Part Three of Tiny House Safety- Roll Offs…

Part Three: Roll Offs

Well, you can’t stay hooked up to the truck forever. Even if you could, someone could easily disconnect your tiny house and steal everything you own all at once. I know, because someone did that exact thing after hurricane Katrina. All of my stuff was in a pull behind trailer my Dad gave me for my birthday, and we were visiting friends in Diamond Head Mississippi. I got a weird feeling and could not get out of there fast enough. I left behind the trailer chained to a tree and the back-est seat of my Astro van under a huge oak. The trailer was stolen, and the oak split my seat in two when it came down. Because while we were visiting OTHER friends in Sheboygan,Wisconsin, (now THERE is nice town- full of cute loft tiny houses for reasonable prices, too), Katrina happened.

Two and a half weeks after we left, the Gulf Coast was robbed of all the astounding architectural history of the last two hundred years. My daughter and I used to drive up and down the main highway next to the water and say, “I want THAT one.” I kid you not, the day we left, I was in the Gulfport Walmart, and looked out over the road to the water on the other side and said to myself, “I wonder what would happen if a Hurricane came?”

Two and a half weeks later we found out.

Did I tell you I left two and a half months before Ivan destroyed Pensacola? But that is another story. If I tell you I am antsy and feel like I gotta get out of town- RUN!

But I digress. I been thinking about roll offs.  How to prevent them? I know there are devices you can lock the trailer hitch on the back of your vehicle while in tow to prevent it from being disconnected and hooked up to someone ELSE’S vehicle. But what if you want to drive into town and leave the tiny behind? I am sure there are some products on the market, and when I see them, I will publish them here for you to use.

What I thought of, was for the person who is parking their tiny on a spot where they could place a permanent hitch sunk into concrete. The tiny could be chained to the hitch with a padlock. Another thing that could be done to prevent these roll off situations from occurring, is to build a wooden or wire cage box that would fit upside down over the top. This could even be placed on hinges and it too could be locked into position in order to prevent unauthorized unhitching of the tiny house. These boxes would look like a sort of suitcase and would be designed to fit around the hitch area, (not the entire house), to make access impossible. The suitcase lockout device would be portable.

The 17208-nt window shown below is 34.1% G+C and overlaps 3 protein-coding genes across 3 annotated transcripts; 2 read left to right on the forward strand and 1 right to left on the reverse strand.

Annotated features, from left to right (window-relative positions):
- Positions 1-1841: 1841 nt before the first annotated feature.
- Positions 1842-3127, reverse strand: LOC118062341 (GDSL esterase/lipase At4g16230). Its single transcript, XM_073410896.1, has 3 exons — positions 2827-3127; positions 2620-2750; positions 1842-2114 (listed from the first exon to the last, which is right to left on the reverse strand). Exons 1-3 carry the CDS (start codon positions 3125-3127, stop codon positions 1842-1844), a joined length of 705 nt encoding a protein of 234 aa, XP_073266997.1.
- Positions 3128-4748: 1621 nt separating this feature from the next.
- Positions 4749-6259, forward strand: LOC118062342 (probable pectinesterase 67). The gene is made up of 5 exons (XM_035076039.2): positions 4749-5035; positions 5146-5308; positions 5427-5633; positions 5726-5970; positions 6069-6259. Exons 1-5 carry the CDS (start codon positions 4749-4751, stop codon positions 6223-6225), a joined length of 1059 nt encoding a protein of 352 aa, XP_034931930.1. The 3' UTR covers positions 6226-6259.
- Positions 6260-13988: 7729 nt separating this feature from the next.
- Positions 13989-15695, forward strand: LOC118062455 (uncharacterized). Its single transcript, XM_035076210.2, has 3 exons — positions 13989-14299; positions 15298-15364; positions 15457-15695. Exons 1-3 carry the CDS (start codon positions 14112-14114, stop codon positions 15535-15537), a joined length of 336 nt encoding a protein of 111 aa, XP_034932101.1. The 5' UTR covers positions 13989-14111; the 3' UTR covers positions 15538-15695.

Well I had planned to publish this one after I wrote about the towing safety issue. But since I was scooped on the subject on another tiny house site, (they say great minds think alike), I figured I would go ahead and put my two cents in, for what it is worth…

Please feel free to comment about any products on the market designed to prevent roll offs from happening.

A list, (as they come in), of links to products that will help deter roll offs:

Here is a link for wheel locks that are affordable :

Here is a link for a locking device that prevents hostile hookups from the business end:


4 responses to “Part Three of Tiny House Safety- Roll Offs…

  1. Another thought is to somehow lock the wheels- there are trailer wheel locks on the market but they don’t look particularly sturdy. They seem like more of a deterrant. Here’s one:

    What about removing the wheels completely while parked? Again, a deterrent but certainly something that would stop people from stealing your trailer right away if you were gone.

    • Hey Ethan-

      I think wheel locks sound like a great idea. Do plan to do that with yours? Roll offs are certainly a consideration. My pull behind with everything I owned was rolled out of my friend’s backyard in Diamond Head after Katrina, and she never noticed. That was a mess…

  2. I do plan on doing something for security. If it’s a location where I’ll be parked for a while, I definitely like the idea of pouring some concrete into the ground to anchor/chain to. But with all anti-theft stuff, I think everything is a deterrent. With enough time and determination I’m sure someone could steal any trailer.

  3. Well, I guess you would need to check on it regularly or have someone else keep an eye on it. Of course there IS the GPS option- so that if it was to be stolen you could track it….

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